American Jews Natan Sharansky Soviet Jewry

March for Soviet Jewry 25 Years Later

Twenty-five years ago today on Sunday, December 6, 1987, I headed off to Detroit Metropolitan Airport with my mother. Downstairs at the airport by the baggage claim we were divided into one of three chartered airplanes to fly to Washington D.C. for the march in support of Soviet Jewry. Those who were present at the March are encouraged to contribute their memories to the 25th anniversary website.

I was a 6th grader at Hillel Day School where we learned of the plight of Soviet Jewish Refuseniks who couldn’t leave the Soviet Union and were prohibited from practicing Judaism. That day with thousands of other like-minded Jews was a memorable experience for me.

Soviet Jewry March 25

I remember eating bagel and lox on the plane which was donated by Paul Borman, a Detroit philanthropist who owned Farmer Jack — a local grocery. I also remember being led in Jewish songs on the chartered plane by the late David Hermelin, another noted philanthropist in Detroit.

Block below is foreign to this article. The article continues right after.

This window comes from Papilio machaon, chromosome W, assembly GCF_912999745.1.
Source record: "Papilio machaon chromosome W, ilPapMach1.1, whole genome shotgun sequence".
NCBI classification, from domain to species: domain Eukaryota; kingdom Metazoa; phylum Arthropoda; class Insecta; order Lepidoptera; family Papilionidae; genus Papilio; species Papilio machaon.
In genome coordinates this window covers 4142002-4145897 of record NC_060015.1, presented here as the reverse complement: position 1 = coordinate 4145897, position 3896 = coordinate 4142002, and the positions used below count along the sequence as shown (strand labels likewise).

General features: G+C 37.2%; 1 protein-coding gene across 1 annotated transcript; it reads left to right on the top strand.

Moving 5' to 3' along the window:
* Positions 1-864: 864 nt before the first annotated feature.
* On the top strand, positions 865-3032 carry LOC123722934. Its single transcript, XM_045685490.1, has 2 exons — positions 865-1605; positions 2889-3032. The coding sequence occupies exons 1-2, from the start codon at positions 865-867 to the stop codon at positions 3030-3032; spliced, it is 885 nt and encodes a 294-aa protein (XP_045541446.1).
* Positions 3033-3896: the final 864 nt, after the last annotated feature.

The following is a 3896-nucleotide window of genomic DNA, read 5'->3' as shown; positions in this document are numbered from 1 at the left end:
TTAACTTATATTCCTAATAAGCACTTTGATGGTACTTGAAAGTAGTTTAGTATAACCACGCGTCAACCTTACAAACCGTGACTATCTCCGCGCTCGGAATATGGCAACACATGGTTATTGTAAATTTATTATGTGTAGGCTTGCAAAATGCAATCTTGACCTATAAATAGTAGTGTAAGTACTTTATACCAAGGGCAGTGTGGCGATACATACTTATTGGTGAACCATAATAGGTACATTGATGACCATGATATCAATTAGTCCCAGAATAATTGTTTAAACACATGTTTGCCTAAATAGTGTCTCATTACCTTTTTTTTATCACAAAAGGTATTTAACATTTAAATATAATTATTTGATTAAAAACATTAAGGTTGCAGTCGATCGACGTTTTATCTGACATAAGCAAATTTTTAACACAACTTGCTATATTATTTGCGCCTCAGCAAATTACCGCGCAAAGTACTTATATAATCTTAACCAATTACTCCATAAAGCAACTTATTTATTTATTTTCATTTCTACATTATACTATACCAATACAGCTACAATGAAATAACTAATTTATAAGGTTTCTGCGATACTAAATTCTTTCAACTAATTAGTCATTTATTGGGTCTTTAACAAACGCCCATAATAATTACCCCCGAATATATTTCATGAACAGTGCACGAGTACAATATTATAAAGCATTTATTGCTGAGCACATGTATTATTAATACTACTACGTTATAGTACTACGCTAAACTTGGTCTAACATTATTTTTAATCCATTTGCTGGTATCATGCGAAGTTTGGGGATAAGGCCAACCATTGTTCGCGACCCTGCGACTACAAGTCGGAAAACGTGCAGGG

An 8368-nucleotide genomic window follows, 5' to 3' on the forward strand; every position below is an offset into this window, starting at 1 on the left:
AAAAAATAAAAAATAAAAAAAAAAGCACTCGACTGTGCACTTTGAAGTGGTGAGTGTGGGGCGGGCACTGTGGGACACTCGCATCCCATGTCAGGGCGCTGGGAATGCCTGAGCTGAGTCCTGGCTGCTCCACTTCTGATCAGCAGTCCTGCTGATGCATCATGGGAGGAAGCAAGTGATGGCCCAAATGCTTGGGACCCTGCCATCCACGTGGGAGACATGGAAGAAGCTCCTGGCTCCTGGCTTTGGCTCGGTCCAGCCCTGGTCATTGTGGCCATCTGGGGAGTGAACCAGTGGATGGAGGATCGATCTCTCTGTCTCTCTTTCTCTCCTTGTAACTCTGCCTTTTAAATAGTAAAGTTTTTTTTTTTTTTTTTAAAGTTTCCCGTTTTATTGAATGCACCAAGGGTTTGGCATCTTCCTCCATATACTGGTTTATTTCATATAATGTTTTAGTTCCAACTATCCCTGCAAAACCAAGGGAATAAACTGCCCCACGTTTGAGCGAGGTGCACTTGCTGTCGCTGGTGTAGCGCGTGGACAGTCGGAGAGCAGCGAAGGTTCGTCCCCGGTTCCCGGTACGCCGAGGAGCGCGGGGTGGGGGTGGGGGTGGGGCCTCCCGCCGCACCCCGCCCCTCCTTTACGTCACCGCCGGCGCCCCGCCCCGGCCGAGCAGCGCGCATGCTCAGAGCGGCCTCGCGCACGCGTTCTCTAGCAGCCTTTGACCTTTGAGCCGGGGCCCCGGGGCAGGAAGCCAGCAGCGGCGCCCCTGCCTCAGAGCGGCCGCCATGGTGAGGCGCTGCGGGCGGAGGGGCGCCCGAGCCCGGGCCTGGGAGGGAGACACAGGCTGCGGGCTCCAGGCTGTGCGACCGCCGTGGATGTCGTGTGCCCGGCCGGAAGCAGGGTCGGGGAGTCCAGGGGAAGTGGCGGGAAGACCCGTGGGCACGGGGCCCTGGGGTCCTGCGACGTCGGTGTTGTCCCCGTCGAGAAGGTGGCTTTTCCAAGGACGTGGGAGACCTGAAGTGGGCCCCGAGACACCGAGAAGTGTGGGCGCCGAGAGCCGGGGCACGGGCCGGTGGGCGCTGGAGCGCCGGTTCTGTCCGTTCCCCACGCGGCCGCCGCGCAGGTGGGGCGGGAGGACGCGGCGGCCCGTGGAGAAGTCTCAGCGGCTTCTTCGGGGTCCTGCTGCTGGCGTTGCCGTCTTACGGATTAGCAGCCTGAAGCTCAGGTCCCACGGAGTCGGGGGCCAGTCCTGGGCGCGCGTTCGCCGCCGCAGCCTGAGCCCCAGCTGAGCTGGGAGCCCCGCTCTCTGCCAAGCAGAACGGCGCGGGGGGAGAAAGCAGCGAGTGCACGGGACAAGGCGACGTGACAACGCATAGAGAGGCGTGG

When we arrived to Washington we boarded buses to the National Mall where we called for the immediate mass emigration of Jewish refuseniks out of the oppresive Soviet Union. The entire Detroit delegation, wearing our white “Let My People Go” hats, marched from the Washington Monument to the Capitol Building. We sang “Hinei Mah Tov” and heard from Vice President George Bush, Elie Wiesel, and then Natan (Anatoly) Sharansky.

It is truly amazing how far we have come in the past 25 years. The 250,000 marchers made a difference as did all of the people who carried books and Jewish ritual items to the Former Soviet Union. When I was in Berlin with a group of rabbis in February 2011 I learned firsthand so much about the plight of the Refuseniks. Many Jews from the Former Soviet Union emigrated to Berlin and I had the privilege of hearing their story.

On this 25th anniversary I am recalling that memorable day in Washington and thinking about my bar mitzvah in October 1989 when I celebrated this life-cycle event with my Russian twin. May our people no longer no the oppression that our brothers and sisters in the Former Soviet Union experienced.

(c) Rabbi Jason Miller | | Twitter: @RabbiJason |